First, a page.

EDI is pretty enticing when you look at its host of benefits:
- cost savings
- shortened procure-to-pay cycle
- better data accuracy
- less manual handling
- better visibility into your supply chain
- better customer service.
But as with any innovation, there are barriers that can get in the way of a business choosing to implement EDI. Here are some of those and how to overcome them.
Not understanding EDI and how it works
Simply put, EDI (electronic data interchange) is the exchange of business information directly between business software. Think of a purchase order being created in one company’s accounting package, and it ‘magically’ appears in the supplier’s software; no email, no PDF, no manual data entry. Well, it’s not magic, it’s EDI! Check out our whitepaper to learn all the basics.
EDI can be pretty technical so this often makes it a little daunting for businesses. There’s also a sense of if you don’t have expertise you’ll have trouble implementing. The fact is, EDI providers, like MessageXchange, will always be there to clarify a lot about how it works and work with the relevant internal teams to make the process seamless.
Having unrealistic expectations
EDI requires clear expectations in terms of costs, timelines, internal operations and of suppliers. Rome wasn’t built in a day! When it comes to EDI, planning at the beginning is everything. This will give a clear direction for implementation and help assess how things are tracking compared to your targets. Keep these clear with your provider and hold them to it.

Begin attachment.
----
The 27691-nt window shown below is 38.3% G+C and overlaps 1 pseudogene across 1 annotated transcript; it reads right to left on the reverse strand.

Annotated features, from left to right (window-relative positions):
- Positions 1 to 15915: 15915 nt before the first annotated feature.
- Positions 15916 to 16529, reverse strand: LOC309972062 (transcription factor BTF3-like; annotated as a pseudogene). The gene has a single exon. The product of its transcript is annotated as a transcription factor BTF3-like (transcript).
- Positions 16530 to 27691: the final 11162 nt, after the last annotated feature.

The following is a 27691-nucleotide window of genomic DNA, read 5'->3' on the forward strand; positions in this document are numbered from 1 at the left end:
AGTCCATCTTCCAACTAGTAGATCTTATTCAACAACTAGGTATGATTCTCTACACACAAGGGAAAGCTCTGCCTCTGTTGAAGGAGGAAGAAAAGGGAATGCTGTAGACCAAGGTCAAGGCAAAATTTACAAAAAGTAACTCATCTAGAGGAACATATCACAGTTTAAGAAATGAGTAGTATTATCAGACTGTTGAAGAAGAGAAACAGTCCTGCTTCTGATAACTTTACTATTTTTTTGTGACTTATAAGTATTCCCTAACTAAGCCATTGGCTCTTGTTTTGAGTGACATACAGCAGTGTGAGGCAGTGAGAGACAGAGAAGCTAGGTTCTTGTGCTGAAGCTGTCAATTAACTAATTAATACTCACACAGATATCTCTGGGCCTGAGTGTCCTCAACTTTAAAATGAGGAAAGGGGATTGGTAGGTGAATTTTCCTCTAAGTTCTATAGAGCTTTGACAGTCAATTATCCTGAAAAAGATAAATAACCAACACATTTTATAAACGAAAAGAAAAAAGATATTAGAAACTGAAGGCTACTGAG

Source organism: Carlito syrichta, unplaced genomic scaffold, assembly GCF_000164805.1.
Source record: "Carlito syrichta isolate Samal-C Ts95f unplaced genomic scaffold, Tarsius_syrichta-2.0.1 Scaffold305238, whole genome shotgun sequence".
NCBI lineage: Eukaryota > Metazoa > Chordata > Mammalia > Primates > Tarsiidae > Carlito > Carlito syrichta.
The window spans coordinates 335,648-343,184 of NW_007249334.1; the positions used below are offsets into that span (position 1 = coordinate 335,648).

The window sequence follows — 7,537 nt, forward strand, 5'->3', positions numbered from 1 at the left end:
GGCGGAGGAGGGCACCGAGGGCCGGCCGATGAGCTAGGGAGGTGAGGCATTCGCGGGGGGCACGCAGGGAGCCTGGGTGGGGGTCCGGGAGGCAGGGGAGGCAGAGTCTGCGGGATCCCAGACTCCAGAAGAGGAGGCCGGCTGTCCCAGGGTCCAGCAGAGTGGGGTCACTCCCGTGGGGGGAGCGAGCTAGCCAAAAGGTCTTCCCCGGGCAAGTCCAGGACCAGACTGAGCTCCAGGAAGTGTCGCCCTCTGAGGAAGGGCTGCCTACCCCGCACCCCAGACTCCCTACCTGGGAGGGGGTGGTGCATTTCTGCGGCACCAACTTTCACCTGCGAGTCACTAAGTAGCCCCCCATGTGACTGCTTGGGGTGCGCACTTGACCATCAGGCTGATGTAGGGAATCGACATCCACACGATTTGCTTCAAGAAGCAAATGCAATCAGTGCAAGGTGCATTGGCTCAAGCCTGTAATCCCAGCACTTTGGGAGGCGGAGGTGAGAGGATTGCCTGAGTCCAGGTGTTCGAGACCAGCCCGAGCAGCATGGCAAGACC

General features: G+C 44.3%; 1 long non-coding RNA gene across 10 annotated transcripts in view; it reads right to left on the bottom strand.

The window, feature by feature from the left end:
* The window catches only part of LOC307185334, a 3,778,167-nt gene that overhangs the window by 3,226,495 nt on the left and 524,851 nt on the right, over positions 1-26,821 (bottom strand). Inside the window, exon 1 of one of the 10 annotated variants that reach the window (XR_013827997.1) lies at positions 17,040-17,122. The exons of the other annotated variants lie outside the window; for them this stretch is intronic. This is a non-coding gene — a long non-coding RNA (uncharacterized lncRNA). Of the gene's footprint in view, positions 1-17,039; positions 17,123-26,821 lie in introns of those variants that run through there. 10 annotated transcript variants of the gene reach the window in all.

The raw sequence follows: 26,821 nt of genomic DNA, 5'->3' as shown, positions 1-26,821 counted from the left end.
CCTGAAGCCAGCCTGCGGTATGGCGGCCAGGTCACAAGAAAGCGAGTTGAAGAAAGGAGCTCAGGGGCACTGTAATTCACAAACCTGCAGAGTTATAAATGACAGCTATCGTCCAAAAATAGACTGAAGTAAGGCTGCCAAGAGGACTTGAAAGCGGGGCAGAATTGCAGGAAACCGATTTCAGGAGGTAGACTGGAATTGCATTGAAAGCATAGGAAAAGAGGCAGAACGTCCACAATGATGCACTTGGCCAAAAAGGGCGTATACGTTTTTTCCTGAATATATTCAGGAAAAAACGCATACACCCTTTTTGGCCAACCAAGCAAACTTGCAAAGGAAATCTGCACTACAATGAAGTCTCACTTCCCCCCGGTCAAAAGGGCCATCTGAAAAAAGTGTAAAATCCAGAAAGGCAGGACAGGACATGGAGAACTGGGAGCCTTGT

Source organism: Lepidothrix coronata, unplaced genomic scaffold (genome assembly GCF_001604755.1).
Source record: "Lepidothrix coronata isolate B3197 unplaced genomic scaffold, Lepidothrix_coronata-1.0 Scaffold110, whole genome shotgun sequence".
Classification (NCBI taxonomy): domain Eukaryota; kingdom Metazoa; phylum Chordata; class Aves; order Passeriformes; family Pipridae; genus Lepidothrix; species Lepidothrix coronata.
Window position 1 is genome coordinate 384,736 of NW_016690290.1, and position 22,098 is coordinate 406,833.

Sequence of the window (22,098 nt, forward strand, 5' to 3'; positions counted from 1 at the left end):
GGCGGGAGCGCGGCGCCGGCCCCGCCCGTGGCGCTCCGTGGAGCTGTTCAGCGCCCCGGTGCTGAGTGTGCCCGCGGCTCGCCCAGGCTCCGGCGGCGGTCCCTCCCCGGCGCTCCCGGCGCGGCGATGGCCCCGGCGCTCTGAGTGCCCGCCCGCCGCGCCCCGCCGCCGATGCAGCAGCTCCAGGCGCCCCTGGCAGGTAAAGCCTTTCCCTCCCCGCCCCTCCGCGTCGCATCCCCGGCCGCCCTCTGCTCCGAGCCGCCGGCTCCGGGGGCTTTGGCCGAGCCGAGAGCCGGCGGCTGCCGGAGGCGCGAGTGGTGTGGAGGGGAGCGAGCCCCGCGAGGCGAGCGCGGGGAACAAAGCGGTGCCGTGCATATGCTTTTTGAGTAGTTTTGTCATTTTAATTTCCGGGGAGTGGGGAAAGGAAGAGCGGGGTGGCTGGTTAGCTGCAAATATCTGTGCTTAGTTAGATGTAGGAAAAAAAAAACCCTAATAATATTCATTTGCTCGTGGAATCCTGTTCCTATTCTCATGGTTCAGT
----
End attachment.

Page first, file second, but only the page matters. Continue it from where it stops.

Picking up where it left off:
The planning stage should also set clear expectations of who is responsible for what when EDI is implementation. Something else you can do is to get a clear understanding of price from your provider. All providers have different pricing models, make sure you find the one that suits your business most.
The capability of your supply chain
Your supply chain is critical to any EDI project. It can often make or break a project. So it can seem like a big barrier if you have difficulty getting suppliers onboard. But there are definitely ways around this.
The number one thing to do when looking at onboarding suppliers is to segment them into groups and use this to stage your onboarding process. There’s no right or wrong way to segment your suppliers. It can be according to their readiness for EDI, maybe their size, whatever you like. As you’re onboard each segment it will give you an understanding of your progress.
Another great way to get around suppliers not onboarding is by giving them options. If they’re already using EDI they can just integrate with your EDI solution. If they’re not using EDI, you can offer them a web portal solution, like Colladium. It makes it easier for suppliers, particularly smaller ones, to send and receive EDI messages all from a web browser.
Lack of resources
EDI is often linked with being costly and time intensive to set up but that’s changed a lot. These days businesses with no previous EDI experience are getting set up easily and quickly. EDI providers, like MessageXchange often step businesses through the whole process and even take care of critical parts.
MessageXchange can create automated compliance testing solutions that test the EDI messages of suppliers on a portal to make sure it adheres to all EDI requirements. This saves you time and also saves your staff from having to contact suppliers one by one to organise testing.
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